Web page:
• Cheese ( I like goat cheese, you can use cheddar, which is traditional)
  • Roasted Tomatoes, sun dried tomatoes, fresh diced tomatoes
  • Squeeze of lime (please)
If you happen to use ALL of these toppings, please send me a picture. Please. That would be something to see, for sure.

Vegetarian Tortilla Soup (Servings: 6)

  • 6-8 corn tortillas, cut in half and then into matchstick-thin strips
  • olive oil
  • fine grain sea salt
  •  more olive oil
  • 1 large white onion, chopped
  • 1 teaspoon ground cumin
  • 2 teaspoons ground coriander
  • 1 teaspoon cayenne
  • 1 14-ounce can crushed or diced tomatoes
  • 6 cups vegetable or chicken broth
  • Avocado, diced
  • cheese, crumbled
  • squeeze of fresh lime

Preheat your oven to 350 degrees

Slice the tortillas into matchsticks.

Toss the strips in some olive oil. Salt and Pepper. Lay them on a baking sheet lined with parchment. Try to get them to as close to a single layer as possible. This will help to ensure even browning.

Place in the oven, in the center rack for about 10 minutes or until they look evenly brown.

Like this. SO easy. Set aside. Don’t eat all of them before your soup is done… you’ll be tempted. Trust me.

Heat olive oil in a 8 qt. soup pot. Add your sliced onions, let them get soft and a bit brown.

Brown on onions= magical-flavor-maker.

Like this. Add garlic and give a good stir. BTW that is steam, not blurry photography. I like the steam in the picture, dramatic, right?

After 2 minutes or so, add the cumin, coriander, and cayenne. Let the spices get nice and toasty.

After about 2 more minutes, add the tomatoes. Let this cook for about 5 minutes, it will thicken up a bit.

Give a big stir and let the flavors come together.

Remove from heat, add one cup of the broth and ***puree with a hand blender or puree in a traditional blender. Add the remaining 5 cups of broth and puree until smooth. Bring the soup back up to a simmer and cook for another 10 minutes.

*** If you want a chunkier soup, you can skip the puree part. Sometimes, I do this and it still has really good flavor.

Serve the individual bowls topped with plenty of diced avocado, tortilla strips, a squeeze of lime, and cheese. Alternately, as I mention up above, you can finish with any of the toppings that your heart may desire.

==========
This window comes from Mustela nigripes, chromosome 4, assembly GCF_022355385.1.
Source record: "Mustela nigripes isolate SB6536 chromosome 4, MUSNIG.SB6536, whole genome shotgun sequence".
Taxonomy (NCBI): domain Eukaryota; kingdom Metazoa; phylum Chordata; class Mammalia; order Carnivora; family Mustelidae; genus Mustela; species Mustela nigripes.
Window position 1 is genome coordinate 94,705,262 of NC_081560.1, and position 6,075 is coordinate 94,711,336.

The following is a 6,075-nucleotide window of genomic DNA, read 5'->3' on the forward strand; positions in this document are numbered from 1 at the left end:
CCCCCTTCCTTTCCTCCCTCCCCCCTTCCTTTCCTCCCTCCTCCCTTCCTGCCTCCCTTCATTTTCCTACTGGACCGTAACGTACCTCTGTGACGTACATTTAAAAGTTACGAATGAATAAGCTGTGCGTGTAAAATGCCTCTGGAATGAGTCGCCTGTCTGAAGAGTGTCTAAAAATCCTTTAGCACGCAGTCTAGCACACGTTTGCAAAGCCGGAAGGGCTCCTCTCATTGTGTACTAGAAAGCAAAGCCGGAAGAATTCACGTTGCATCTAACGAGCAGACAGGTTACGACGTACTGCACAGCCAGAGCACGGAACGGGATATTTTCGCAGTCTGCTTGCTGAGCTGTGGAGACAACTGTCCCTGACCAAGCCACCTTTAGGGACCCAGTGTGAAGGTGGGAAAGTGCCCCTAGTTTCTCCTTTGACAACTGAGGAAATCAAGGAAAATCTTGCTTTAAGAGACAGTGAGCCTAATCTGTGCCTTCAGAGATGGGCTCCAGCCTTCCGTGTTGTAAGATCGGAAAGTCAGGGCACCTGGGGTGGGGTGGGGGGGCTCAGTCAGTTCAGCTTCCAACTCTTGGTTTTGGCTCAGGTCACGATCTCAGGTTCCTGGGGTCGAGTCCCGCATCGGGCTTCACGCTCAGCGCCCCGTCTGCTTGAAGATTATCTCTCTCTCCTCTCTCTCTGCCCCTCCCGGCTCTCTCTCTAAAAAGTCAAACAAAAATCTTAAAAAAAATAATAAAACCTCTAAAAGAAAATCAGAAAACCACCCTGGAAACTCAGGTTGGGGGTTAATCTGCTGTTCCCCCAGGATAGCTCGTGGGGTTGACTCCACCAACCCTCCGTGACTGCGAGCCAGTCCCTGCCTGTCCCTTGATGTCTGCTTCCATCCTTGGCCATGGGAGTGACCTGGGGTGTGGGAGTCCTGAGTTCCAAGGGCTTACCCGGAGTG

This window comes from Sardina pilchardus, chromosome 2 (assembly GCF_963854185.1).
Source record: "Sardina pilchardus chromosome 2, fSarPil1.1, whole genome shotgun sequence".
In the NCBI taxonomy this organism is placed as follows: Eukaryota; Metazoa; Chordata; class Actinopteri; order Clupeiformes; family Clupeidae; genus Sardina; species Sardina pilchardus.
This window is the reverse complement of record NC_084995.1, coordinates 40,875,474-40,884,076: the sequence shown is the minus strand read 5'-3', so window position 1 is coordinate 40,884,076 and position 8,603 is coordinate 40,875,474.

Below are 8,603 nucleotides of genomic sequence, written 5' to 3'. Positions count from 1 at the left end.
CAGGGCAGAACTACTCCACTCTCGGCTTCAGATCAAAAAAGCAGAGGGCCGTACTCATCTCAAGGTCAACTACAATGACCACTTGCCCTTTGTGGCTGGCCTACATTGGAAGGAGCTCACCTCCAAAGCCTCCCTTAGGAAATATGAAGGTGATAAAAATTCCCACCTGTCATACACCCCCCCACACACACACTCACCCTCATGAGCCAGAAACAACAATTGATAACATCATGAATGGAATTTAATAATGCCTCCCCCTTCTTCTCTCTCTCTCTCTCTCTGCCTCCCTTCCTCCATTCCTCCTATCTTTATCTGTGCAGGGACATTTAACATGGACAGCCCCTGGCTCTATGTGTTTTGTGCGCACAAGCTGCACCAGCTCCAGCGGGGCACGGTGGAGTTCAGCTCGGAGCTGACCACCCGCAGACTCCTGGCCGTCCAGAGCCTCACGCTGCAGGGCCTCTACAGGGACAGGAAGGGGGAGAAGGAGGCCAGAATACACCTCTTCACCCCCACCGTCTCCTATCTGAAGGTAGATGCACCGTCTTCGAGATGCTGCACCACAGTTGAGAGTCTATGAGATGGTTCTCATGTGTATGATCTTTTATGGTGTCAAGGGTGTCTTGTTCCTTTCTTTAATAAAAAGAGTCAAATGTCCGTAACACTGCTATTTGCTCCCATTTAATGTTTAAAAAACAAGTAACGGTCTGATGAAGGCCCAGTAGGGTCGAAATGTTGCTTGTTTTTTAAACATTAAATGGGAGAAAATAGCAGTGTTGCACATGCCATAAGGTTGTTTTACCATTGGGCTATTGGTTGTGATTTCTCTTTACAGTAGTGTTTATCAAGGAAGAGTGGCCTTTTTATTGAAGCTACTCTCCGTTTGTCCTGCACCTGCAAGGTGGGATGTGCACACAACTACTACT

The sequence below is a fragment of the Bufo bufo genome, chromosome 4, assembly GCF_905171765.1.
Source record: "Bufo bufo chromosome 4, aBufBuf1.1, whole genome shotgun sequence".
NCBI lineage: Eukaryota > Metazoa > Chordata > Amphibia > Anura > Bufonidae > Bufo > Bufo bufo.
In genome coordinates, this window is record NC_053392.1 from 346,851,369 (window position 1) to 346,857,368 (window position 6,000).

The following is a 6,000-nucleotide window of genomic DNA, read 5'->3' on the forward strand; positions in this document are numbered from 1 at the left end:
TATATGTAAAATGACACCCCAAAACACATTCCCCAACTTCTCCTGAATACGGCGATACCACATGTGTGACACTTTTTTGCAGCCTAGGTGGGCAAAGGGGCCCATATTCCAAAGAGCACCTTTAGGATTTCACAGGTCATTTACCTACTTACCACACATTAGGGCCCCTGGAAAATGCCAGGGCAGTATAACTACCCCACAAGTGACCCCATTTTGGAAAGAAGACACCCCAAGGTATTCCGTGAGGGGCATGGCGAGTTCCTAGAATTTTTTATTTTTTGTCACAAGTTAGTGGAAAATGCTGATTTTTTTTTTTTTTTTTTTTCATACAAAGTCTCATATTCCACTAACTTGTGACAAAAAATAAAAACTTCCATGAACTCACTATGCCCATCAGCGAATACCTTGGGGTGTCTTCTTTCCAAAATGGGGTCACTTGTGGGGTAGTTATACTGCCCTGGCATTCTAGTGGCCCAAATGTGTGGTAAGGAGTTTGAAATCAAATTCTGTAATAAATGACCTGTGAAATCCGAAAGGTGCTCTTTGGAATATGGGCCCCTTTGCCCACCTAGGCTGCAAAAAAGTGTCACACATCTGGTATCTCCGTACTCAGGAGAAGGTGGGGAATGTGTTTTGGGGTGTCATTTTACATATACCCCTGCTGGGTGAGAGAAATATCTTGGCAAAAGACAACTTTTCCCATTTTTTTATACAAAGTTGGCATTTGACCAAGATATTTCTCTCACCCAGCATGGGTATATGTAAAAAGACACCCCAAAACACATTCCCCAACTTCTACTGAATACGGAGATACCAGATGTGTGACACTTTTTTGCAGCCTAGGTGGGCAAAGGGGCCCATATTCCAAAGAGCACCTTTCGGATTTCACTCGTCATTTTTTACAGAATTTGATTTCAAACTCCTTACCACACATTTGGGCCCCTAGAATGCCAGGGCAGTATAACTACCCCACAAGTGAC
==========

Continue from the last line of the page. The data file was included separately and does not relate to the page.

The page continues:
Also, if you like a creamier soup base add a splash of half and half, heavy cream, or stir in some goat cheese.

Boom. Tortilla soup.

Share the health and enjoy.



Italian Wedding Soup

1 Feb

I made this quick soup today and tried REALLY hard to take enough pictures to warrant a proper blog post. So here it is. I should mention that I cook for about 30 people each day. It gets pretty hairy in my kitchen. My camera or phone are in grave danger if left out. By taking these photos while I am working, I consider it a big gamble.

Will this justify how crummy the photos might look? It better.

Anyhow, the soup, if you are at the point in the winter season where maybe you are tired of the traditional chicken noodle faire, then look no further. This one will give you many of the same flavor profiles as Chicken noodle,the same kind of hearty comfort, but the different textures just might give you the variety you need.

As for the name, it really has nothing to do with a wedding. Thank goodness. Clever Italian Americans named it such in honor of the marriage of the ingredients. Greens and meat living in harmony.

Seeing as how this is my interpretation of the soup, I will also take the liberty to give it a name that I am proud of.

Here goes it.

Italian Wedding Single Girl Soup

(6 servings)


  • 1 lb. Ground Turkey (I like a mix of 75% Breast and 25% Thigh)
  • 2 Eggs
  • ⅓ c. Bread Crumbs
  • Salt and freshly cracked pepper
  • 8 c. Chicken Broth
  • 3 c. Baby Spinach
  • 1 Onion , diced
  • 3 Celery Stalks , diced
  • 3 Med. Sized Carrots , diced
  • 1 lb. Orzo
  • Salt and freshly cracked pepper

Preheat your oven to 400 degrees.

Mix all of the meatball ingredients together. Do me a favor here and use your hands.

Portion out each meatball into about tablespoon sized balls. They should be small enough that when you eat the soup, they spoon nicely into your mouth along with some broth and veggies.

This is crucial. Don’t mess it up.

Pop them into the oven for 15 minutes.

While the meatballs bake, dice your veggies. Add them to a pot (I like enameled cast iron or stainless steel) with some really good olive oil.

Let them get nice and brown. Add some salt here. Be generous. This will help develop THE FLAVOR. So good!

Add the spinach and stir to get it to wilt.

Don’t forget your meatballs!!

They should be done by now. Take out of the oven and set aside.

Pretty, right?

Add the broth to pot. Give it a good stir and add the meatballs and orzo.

Let the soup simmer for about 7-10 minutes. We are trying to get more flavor to develop here and cooking the orzo all at once. The fats from the meatballs will release into the soup, making it delicious. The starch from the pasta will thicken it.

This is where the magic happens.

Must have been what the folks had in mind when they thought of calling it a marriage soup. Thats a cute idea, but I like my new soup title better.

Finish with a heavy hand of fresh black pepper.

Feed your cat, pour a big glass of wine, and throw in Eat, Pray, Love.